We use the "eml" module for the Yara engine. It is designed to process eml files. It can be found in the Yara rule example below:
eml.get_domain_from_email(eml.headers["message-id"]) != eml.get_domain_from_email(eml.headers["from"])
It is possible to build your own complex Yara rules with its models and endpoints available in the table below:
|delivered_to||string||Extracts information from the header "Delivered_to"|
|message_id||string||Extracts information from the header "Message_id"|
|subject||string||Extracts information from the header "Subject|
|date||string||Extracts information from the header "Date"|
|x_mailer||string||Extracts information from the header "X_mailer"|
|from||string||Extracts information from the header "From"|
|to||string||Extracts information from the header "To"|
|cc||string||Extracts information from the header "CC"|
|bcc||string||Extracts information from the header "bcc|
|actual_sender_email||string||Extracts information from the email regarding the True Sender|
|visible_sender_email||string||Extracts information about the Visible Sender Email|
|recipient_email||string||Extracts information regarding the recipient email address|
|origin_server_hostname||string||Extracts information regarding server hostname|
|headers||string_dictionary||example: eml.headers["headername"]="custom text"|
|number_of_domains||integer||Number of domain names in the email|
|domains||string_array||The domain names in the email|
|number_of_ip_addresses||integer||Number of IP addresses in the email|
|ip_addresses||string_array||The IP addresses in the email|
|number_of_http_links||integer||Number of HTTP links in the email|
|http_links||struct (link, text)||example: eml.http_links.text="domain" and eml.http_links.link="https://domain.com". It can be used together or separately|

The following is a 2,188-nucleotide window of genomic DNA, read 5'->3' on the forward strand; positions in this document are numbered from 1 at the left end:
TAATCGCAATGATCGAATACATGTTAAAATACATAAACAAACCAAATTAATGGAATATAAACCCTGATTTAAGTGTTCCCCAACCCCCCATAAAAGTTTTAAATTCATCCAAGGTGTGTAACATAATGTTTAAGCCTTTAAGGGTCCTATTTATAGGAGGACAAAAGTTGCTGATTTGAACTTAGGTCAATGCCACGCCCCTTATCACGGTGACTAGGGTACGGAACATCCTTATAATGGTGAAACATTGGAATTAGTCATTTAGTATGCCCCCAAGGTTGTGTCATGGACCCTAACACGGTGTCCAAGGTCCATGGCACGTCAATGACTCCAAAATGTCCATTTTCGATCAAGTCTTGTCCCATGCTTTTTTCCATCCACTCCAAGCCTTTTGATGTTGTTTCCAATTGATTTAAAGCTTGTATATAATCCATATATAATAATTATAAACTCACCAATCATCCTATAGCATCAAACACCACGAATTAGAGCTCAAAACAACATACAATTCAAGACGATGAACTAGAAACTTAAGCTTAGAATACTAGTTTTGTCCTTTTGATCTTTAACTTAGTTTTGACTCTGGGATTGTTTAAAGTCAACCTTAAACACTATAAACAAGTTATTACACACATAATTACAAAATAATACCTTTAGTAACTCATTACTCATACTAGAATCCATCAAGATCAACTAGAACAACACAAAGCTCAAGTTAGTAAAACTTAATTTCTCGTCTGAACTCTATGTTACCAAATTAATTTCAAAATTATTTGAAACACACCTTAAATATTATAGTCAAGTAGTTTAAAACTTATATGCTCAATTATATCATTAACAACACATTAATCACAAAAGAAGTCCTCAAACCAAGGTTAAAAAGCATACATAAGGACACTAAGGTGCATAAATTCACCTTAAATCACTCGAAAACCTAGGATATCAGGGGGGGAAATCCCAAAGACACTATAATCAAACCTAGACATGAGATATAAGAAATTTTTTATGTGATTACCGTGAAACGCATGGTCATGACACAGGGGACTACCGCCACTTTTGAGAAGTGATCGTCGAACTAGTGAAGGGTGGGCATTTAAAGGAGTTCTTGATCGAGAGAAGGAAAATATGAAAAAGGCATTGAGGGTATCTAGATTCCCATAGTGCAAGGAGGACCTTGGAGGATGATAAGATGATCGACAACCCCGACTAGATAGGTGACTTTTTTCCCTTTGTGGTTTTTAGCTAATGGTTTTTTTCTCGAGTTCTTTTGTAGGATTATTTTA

|"capture"||string||Example: eml.capture("hello (world)", "hey hello world yeah") == "world", Example 2: eml.capture("hello (world)") == "world"||Parses a particular text from an email|
|"get_domain_from_link"||String||Example: eml.get_domain_from_link("https://google.com/test") == "google.com" and eml.get_domain_from_link("http://amazon.com") == "amazon.com"||Parse a domain name from a link inside of email|
|"get_domain_from_email"||String||Example: eml.get_domain_from_email("email@example.com") == "gmail.com" and eml.get_domain_from_email("firstname.lastname@example.org") == "live.com"||Parse domain name from the email|
|"get_ip"||String||eml.get_ip("localhost") == "127.0.0.1" and eml.get_ip("google.com") == "188.8.131.52"||The function returns 1 IP from the resolve request|
|"domain_registration_days"||Integer||eml.domain_registration_days("google.com") != 0||Gets the amount of days that has passed after the domain registration date|
We also use fr (file-read) module that is designed to process dictionaries in the Screener.
|files_count||integer||The number of active dictionaries|
|files||string array||Names of the active dictionaries|
|lines||struct||fr.lines["Dictionary_name.dict"].lines_count == 10 and fr.lines["Dictionary_name_2.dict"].lines_count == 11
Or, it is possible to look for a particular line
fr.lines["Dictionary_name.dict"].data == "value_on_1st_string" and fr.lines["Dictionary_name.dict"].data == "value_on_a_string_9" and fr.lines["Dictionary_name.dict"].data == "value_on_a_string_4"